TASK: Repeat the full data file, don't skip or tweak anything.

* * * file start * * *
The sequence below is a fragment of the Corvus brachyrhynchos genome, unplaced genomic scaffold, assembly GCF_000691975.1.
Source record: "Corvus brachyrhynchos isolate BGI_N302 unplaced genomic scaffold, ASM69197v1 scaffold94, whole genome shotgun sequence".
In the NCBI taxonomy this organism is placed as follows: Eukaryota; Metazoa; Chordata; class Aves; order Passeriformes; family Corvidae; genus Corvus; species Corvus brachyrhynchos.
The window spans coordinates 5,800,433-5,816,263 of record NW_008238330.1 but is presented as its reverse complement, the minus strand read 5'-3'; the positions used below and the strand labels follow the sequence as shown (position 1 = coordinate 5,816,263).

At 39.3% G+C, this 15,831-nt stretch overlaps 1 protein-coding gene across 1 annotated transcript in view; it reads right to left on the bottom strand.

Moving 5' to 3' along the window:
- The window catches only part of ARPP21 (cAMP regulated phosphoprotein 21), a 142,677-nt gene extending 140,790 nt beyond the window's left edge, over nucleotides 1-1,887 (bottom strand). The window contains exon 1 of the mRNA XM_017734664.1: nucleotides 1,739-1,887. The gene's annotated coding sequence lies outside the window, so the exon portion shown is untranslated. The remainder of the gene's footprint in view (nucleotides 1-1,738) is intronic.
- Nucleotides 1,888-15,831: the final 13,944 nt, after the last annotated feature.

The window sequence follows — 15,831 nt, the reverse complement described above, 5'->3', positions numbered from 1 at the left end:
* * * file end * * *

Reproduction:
The sequence below is a fragment of the Corvus brachyrhynchos genome, unplaced genomic scaffold, assembly GCF_000691975.1.
Source record: "Corvus brachyrhynchos isolate BGI_N302 unplaced genomic scaffold, ASM69197v1 scaffold94, whole genome shotgun sequence".
In the NCBI taxonomy this organism is placed as follows: Eukaryota; Metazoa; Chordata; class Aves; order Passeriformes; family Corvidae; genus Corvus; species Corvus brachyrhynchos.
The window spans coordinates 5,800,433-5,816,263 of record NW_008238330.1 but is presented as its reverse complement, the minus strand read 5'-3'; the positions used below and the strand labels follow the sequence as shown (position 1 = coordinate 5,816,263).

At 39.3% G+C, this 15,831-nt stretch overlaps 1 protein-coding gene across 1 annotated transcript in view; it reads right to left on the bottom strand.

Moving 5' to 3' along the window:
- The window catches only part of ARPP21 (cAMP regulated phosphoprotein 21), a 142,677-nt gene extending 140,790 nt beyond the window's left edge, over nucleotides 1-1,887 (bottom strand). The window contains exon 1 of the mRNA XM_017734664.1: nucleotides 1,739-1,887. The gene's annotated coding sequence lies outside the window, so the exon portion shown is untranslated. The remainder of the gene's footprint in view (nucleotides 1-1,738) is intronic.
- Nucleotides 1,888-15,831: the final 13,944 nt, after the last annotated feature.

The window sequence follows — 15,831 nt, the reverse complement described above, 5'->3', positions numbered from 1 at the left end: